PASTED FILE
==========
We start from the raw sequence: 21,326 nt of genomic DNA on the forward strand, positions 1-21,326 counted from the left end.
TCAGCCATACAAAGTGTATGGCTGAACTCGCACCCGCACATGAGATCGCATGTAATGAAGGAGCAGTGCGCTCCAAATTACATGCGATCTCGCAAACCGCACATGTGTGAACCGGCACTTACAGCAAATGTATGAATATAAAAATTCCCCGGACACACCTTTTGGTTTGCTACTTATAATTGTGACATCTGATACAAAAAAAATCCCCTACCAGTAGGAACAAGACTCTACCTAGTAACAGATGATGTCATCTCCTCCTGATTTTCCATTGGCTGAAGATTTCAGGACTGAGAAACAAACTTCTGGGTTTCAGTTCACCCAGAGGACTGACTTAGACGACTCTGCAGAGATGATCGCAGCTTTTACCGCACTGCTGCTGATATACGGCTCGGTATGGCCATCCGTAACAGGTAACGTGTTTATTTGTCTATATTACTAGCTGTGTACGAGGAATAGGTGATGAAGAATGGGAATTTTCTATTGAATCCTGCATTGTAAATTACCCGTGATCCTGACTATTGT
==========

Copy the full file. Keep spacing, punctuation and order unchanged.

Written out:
We start from the raw sequence: 21,326 nt of genomic DNA on the forward strand, positions 1-21,326 counted from the left end.
TCAGCCATACAAAGTGTATGGCTGAACTCGCACCCGCACATGAGATCGCATGTAATGAAGGAGCAGTGCGCTCCAAATTACATGCGATCTCGCAAACCGCACATGTGTGAACCGGCACTTACAGCAAATGTATGAATATAAAAATTCCCCGGACACACCTTTTGGTTTGCTACTTATAATTGTGACATCTGATACAAAAAAAATCCCCTACCAGTAGGAACAAGACTCTACCTAGTAACAGATGATGTCATCTCCTCCTGATTTTCCATTGGCTGAAGATTTCAGGACTGAGAAACAAACTTCTGGGTTTCAGTTCACCCAGAGGACTGACTTAGACGACTCTGCAGAGATGATCGCAGCTTTTACCGCACTGCTGCTGATATACGGCTCGGTATGGCCATCCGTAACAGGTAACGTGTTTATTTGTCTATATTACTAGCTGTGTACGAGGAATAGGTGATGAAGAATGGGAATTTTCTATTGAATCCTGCATTGTAAATTACCCGTGATCCTGACTATTGT